The Java Native Interface The JNIEnv argument

Bruce Eckel's Thinking in Java Contents | Prev | Next

JNI is a fairly rich programming interface that allows you to call native methods from a Java application. It was added in Java 1.1, maintaining a certain degree of compatibility with its Java 1.0 equivalent, the native method interface (NMI). NMI has design characteristics that make it unsuitable for adoption in all virtual machines. For this reason, future versions of the language might no longer support NMI, and it will not be covered here.

  • Create, inspect, and update Java objects (including arrays and Strings)
  • Call Java methods
  • Catch and throw exceptions
  • Load classes and obtain class information
  • Perform runtime type checking

Calling a native method

We’ll start with a simple example: a Java program that calls a native method, which in turn calls the Win32 MessageBox( ) API function to display a graphical text box. This example will also be used later with J/Direct. If your platform is not Win32, just replace the C header include:

#include <windows.h>

with

#include <stdio.h>

and replace the call to MessageBox( ) with a call to printf( ).

The first step is to write the Java code declaring a native method and its arguments:

class ShowMsgBox {
  public static void main(String [] args) {
    ShowMsgBox app = new ShowMsgBox();
    app.ShowMessage("Generated with JNI");
  }
  private native void ShowMessage(String msg);
  static {
    System.loadLibrary("MsgImpl");
  }
}

The native method declaration is followed by a static block that calls System.loadLibrary( ) (which you could call at any time, but this style is more appropriate). System.loadLibrary( ) loads a DLL in memory and links to it. The DLL must be in your system path or in the directory containing the Java class file. The file name extension is automatically added by the JVM depending on the platform.

The C header file generator: javah

/* DO NOT EDIT THIS FILE 
   - it is machine generated */
#include &lt;jni.h&gt;
/* Header for class ShowMsgBox */
 
#ifndef _Included_ShowMsgBox
#define _Included_ShowMsgBox
#ifdef __cplusplus
extern "C" {
#endif
/*
 * Class:     ShowMsgBox
 * Method:    ShowMessage
 * Signature: (Ljava/lang/String;)V
 */
JNIEXPORT void JNICALL 
Java_ShowMsgBox_ShowMessage
  (JNIEnv *, jobject, jstring);
 
#ifdef __cplusplus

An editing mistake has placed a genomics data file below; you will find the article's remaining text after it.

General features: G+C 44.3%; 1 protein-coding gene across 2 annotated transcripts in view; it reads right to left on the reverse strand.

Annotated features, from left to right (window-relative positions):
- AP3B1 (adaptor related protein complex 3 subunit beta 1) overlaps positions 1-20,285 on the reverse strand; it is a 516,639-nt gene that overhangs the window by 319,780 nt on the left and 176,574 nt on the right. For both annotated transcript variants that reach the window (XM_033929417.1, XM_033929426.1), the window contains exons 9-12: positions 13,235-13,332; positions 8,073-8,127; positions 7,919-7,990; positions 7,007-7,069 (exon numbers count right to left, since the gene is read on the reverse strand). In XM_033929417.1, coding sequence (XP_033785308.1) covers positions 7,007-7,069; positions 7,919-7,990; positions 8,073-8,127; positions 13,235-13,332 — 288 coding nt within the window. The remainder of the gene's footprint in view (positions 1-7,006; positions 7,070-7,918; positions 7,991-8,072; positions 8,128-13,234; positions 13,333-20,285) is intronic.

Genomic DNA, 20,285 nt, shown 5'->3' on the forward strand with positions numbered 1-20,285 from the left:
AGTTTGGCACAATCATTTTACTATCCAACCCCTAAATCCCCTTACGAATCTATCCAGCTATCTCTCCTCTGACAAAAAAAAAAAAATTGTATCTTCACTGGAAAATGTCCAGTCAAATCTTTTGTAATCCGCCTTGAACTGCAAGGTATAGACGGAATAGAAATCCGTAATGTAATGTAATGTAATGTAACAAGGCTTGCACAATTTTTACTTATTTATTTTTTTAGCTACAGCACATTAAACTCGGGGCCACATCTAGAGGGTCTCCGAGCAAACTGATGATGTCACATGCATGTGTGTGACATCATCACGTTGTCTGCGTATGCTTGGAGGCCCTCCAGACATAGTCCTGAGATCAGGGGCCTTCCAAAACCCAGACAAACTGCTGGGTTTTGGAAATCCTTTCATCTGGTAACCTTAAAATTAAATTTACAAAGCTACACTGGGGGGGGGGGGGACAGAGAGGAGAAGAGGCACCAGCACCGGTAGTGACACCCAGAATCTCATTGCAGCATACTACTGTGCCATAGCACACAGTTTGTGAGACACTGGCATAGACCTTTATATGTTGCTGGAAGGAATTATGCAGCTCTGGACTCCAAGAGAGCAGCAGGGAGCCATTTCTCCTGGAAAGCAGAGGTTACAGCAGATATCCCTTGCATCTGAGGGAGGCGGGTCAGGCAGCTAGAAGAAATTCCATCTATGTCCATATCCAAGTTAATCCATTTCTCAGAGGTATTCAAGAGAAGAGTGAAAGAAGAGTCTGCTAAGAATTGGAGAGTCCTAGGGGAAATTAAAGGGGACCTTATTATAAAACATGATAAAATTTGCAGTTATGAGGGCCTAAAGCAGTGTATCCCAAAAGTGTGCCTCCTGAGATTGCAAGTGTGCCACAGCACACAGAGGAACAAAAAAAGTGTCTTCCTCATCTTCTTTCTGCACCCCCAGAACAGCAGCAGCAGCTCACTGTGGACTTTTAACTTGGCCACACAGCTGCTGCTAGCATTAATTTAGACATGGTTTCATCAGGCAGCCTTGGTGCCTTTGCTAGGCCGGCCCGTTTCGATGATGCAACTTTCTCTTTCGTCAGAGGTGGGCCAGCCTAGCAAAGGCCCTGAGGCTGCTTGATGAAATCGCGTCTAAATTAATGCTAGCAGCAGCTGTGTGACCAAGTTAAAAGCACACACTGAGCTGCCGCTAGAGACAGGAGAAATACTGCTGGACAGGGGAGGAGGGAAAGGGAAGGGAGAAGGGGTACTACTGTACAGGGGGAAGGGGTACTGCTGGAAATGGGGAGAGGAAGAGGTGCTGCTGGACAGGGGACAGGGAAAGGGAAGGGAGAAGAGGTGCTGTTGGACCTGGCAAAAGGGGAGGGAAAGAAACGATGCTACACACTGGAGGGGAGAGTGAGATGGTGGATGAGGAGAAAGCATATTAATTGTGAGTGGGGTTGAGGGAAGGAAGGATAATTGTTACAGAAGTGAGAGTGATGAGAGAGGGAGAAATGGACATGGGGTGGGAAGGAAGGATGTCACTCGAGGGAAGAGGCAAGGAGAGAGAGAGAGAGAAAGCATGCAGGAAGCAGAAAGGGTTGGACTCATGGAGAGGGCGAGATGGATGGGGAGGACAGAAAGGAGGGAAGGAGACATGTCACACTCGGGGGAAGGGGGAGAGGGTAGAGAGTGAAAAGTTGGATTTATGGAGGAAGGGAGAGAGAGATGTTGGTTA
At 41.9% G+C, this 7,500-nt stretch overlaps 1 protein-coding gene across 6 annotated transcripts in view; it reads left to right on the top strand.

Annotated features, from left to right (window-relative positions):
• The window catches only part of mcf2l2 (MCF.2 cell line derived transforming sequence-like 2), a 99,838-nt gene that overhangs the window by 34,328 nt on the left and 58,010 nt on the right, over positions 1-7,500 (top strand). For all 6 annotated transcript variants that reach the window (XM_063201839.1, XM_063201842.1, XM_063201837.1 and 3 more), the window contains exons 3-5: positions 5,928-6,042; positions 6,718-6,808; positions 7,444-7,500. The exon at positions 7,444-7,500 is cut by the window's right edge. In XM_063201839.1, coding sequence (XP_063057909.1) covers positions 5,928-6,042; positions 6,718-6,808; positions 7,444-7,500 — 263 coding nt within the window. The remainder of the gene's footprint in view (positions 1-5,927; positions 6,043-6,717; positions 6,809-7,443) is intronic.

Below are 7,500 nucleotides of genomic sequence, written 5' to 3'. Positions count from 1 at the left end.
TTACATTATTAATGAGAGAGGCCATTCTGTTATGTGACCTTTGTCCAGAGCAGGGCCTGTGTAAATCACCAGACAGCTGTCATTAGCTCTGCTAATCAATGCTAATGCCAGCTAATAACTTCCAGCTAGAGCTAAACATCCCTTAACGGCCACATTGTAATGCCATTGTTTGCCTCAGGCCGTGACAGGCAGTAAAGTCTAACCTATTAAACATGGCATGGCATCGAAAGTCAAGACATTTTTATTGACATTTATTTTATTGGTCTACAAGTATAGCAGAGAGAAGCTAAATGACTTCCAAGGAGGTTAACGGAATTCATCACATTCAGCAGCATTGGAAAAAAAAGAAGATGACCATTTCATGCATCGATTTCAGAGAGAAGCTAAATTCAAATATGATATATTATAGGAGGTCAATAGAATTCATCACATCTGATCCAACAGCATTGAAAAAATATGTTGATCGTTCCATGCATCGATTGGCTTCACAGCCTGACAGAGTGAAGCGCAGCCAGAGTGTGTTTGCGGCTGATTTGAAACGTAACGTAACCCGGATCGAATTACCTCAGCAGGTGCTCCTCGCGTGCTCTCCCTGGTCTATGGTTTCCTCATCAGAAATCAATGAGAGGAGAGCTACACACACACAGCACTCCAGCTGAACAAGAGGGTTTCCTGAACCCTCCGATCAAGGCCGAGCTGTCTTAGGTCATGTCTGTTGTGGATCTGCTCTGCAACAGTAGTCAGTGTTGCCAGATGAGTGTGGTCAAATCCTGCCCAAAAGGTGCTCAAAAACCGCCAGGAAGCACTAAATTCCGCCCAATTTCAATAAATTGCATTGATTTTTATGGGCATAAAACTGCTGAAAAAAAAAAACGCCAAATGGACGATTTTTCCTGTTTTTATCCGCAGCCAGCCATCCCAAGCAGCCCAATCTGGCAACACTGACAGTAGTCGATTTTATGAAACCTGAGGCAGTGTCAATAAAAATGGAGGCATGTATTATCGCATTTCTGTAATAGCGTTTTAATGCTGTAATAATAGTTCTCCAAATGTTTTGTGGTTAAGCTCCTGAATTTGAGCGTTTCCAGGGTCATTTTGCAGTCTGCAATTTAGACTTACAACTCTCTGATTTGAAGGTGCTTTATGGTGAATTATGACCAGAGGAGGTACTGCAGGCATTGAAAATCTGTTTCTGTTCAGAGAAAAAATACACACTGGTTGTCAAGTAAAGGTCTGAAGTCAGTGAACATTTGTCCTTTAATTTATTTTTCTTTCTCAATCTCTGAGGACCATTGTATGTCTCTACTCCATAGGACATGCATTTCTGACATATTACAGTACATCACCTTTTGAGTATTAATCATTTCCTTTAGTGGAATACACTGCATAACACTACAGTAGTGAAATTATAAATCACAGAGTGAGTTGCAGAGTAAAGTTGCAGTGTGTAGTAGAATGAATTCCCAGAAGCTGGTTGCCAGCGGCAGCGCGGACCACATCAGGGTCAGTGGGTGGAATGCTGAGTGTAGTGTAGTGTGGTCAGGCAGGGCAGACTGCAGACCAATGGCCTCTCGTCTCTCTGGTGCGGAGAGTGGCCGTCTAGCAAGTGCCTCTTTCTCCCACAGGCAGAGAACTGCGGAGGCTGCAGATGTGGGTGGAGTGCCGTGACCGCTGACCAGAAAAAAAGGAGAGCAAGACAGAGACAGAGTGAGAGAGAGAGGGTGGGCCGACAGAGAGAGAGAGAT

}
#endif
#endif

Name mangling and function signatures
JNI imposes a naming convention (called name mangling ) on native methods; this is important, since it’s part of the mechanism by which the virtual machine links Java calls to native methods. Basically, all native methods start with the word “Java,” followed by the name of the class in which the Java native declaration appears, followed by the name of the Java method; the underscore character is used as a separator. If the Java native method is overloaded, then the function signature is appended to the name as well; you can see the native signature in the comments preceding the prototype. For more information about name mangling and native method signatures, please refer to the JNI documentation.

Implementing your DLL
At this point, all you have to do is write a C or C++ source file that includes the javah-generated header file and implements the native method, then compile it and generate a dynamic link library. This part is platform-dependent, and I’ll assume that you know how to create a DLL. The code below implements the native method by calling a Win32 API. It is then compiled and linked into a file called MsgImpl.dll (for “Message Implementation”).

#include &lt;windows.h&gt;
#include "ShowMsgBox.h"
 
BOOL APIENTRY DllMain(HANDLE hModule, 
  DWORD dwReason, void** lpReserved) {
  return TRUE;
}
 
JNIEXPORT void JNICALL 
Java_ShowMsgBox_ShowMessage(JNIEnv * jEnv, 
  jobject this, jstring jMsg) {
  const char * msg;
  msg = (*jEnv)-&gt;GetStringUTFChars(jEnv, jMsg,0);
  MessageBox(HWND_DESKTOP, msg, 
    "Thinking in Java: JNI",
    MB_OK | MB_ICONEXCLAMATION);
  (*jEnv)-&gt;ReleaseStringUTFChars(jEnv, jMsg,msg);
}